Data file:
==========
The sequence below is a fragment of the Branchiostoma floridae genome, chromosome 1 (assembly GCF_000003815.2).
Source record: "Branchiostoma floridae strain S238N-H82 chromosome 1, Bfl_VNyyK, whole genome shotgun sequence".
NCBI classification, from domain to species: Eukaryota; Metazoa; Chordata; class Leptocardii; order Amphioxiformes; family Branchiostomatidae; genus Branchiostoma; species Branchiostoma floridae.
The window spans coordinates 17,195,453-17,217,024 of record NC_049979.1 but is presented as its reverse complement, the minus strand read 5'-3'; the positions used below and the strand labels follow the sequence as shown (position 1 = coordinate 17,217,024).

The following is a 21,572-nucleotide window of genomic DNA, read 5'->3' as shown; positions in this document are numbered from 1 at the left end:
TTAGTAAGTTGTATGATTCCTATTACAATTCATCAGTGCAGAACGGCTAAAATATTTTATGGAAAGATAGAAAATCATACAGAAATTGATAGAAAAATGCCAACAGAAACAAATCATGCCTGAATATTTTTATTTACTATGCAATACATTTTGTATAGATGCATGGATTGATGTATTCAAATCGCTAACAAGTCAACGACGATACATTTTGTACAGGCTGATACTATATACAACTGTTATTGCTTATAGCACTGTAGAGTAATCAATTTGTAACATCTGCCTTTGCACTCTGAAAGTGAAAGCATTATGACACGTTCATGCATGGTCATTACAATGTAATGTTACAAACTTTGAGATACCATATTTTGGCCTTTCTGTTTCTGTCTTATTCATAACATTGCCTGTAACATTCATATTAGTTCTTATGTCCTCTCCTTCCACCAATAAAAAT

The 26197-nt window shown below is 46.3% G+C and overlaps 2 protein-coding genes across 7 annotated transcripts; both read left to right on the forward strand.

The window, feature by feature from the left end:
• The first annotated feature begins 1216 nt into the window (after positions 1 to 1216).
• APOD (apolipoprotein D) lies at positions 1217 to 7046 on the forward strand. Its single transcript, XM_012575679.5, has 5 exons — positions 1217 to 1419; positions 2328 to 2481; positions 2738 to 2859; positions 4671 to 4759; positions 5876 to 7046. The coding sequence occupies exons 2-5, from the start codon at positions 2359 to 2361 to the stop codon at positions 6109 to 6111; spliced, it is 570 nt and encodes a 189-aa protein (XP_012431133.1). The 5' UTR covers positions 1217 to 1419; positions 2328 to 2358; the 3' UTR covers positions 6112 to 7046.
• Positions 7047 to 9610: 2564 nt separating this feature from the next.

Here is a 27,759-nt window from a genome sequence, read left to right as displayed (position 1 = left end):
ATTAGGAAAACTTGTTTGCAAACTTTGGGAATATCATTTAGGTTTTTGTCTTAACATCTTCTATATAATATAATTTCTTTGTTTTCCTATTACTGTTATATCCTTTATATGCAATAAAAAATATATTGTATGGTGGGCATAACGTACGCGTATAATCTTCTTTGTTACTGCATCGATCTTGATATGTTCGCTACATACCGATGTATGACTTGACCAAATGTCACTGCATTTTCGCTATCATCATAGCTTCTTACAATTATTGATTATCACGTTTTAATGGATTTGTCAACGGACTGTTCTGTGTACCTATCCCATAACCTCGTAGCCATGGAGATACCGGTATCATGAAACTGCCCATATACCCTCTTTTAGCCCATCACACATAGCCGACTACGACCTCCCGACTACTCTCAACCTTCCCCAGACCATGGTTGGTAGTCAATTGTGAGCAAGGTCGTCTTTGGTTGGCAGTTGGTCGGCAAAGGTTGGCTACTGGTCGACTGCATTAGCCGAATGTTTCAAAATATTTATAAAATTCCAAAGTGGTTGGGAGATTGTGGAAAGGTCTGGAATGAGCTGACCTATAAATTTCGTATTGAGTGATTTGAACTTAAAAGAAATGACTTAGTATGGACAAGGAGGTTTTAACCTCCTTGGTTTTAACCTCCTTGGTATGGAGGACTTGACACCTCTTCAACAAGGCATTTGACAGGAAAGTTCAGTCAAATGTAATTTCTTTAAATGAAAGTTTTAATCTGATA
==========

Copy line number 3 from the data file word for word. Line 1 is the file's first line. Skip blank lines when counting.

NCBI classification, from domain to species: Eukaryota; Metazoa; Chordata; class Leptocardii; order Amphioxiformes; family Branchiostomatidae; genus Branchiostoma; species Branchiostoma floridae.